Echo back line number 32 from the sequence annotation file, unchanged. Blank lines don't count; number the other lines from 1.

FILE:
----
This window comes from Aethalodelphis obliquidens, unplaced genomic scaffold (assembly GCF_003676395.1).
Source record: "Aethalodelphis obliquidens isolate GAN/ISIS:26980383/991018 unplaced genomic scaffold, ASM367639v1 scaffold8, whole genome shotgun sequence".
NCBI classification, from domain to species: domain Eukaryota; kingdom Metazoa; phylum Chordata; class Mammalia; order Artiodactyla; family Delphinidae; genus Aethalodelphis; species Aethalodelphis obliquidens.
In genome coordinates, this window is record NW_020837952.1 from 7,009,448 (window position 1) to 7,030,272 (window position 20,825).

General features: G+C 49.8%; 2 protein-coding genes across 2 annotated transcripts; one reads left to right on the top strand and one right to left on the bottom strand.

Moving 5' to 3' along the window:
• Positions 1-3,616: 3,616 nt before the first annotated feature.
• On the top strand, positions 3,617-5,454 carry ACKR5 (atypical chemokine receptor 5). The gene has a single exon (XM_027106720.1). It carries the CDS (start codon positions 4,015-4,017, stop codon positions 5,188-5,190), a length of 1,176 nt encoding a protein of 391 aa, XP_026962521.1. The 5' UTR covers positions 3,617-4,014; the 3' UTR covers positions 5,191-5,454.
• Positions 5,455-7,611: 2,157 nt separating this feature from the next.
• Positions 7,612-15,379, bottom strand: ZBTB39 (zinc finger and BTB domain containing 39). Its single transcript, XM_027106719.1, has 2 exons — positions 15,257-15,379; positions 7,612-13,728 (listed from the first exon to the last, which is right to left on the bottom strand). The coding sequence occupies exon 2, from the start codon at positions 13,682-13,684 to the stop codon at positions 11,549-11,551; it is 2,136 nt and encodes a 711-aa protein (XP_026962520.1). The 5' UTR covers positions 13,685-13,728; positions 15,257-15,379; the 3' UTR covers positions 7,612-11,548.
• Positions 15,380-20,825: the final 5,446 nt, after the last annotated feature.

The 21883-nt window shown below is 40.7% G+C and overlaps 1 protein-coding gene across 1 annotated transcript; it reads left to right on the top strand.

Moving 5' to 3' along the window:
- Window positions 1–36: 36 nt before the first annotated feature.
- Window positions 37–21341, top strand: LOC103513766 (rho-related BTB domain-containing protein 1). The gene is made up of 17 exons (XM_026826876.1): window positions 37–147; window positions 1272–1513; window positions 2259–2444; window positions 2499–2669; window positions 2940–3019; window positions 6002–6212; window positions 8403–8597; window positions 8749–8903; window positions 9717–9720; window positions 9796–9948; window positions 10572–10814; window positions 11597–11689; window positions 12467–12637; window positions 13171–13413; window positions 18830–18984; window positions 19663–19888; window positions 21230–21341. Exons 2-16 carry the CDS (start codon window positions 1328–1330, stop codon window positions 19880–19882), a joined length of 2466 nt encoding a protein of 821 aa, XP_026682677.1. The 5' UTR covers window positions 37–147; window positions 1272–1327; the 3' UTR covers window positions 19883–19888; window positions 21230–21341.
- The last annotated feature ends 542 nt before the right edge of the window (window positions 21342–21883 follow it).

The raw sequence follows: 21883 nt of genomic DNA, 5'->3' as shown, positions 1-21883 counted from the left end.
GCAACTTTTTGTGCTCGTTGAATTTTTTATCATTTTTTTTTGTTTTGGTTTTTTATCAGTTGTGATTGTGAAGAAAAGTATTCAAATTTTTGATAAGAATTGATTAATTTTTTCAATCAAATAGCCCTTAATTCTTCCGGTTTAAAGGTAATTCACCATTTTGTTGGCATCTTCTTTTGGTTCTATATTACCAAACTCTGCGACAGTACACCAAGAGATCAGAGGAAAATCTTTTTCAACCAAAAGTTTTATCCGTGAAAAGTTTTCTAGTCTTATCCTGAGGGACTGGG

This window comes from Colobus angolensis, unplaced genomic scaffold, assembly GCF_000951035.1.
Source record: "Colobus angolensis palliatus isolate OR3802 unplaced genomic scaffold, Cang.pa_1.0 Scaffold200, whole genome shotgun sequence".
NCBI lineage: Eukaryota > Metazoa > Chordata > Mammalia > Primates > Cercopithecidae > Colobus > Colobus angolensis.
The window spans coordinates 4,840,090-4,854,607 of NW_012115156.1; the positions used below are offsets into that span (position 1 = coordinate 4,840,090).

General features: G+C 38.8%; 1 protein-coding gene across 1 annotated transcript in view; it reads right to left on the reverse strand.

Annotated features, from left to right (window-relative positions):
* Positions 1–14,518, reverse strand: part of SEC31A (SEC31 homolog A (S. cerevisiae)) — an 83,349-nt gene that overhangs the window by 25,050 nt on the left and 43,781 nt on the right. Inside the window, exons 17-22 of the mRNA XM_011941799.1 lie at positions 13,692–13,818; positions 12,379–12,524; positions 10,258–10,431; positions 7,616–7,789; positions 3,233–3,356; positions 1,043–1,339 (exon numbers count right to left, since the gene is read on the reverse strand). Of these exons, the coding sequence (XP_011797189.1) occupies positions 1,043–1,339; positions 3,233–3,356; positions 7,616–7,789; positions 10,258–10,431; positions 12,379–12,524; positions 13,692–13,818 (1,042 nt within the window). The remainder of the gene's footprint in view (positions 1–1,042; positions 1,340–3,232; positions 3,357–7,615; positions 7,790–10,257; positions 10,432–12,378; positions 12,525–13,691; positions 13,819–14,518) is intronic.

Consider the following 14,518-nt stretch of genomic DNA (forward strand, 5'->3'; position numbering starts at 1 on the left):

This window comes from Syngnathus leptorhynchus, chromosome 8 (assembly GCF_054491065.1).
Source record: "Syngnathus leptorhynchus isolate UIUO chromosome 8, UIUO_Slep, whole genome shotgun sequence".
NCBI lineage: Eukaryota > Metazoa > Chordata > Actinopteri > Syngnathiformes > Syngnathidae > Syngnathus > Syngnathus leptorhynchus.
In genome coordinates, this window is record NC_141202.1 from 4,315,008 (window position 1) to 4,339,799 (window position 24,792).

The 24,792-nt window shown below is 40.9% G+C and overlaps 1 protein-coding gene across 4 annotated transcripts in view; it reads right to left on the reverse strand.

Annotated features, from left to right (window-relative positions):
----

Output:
Annotated features, from left to right (window-relative positions):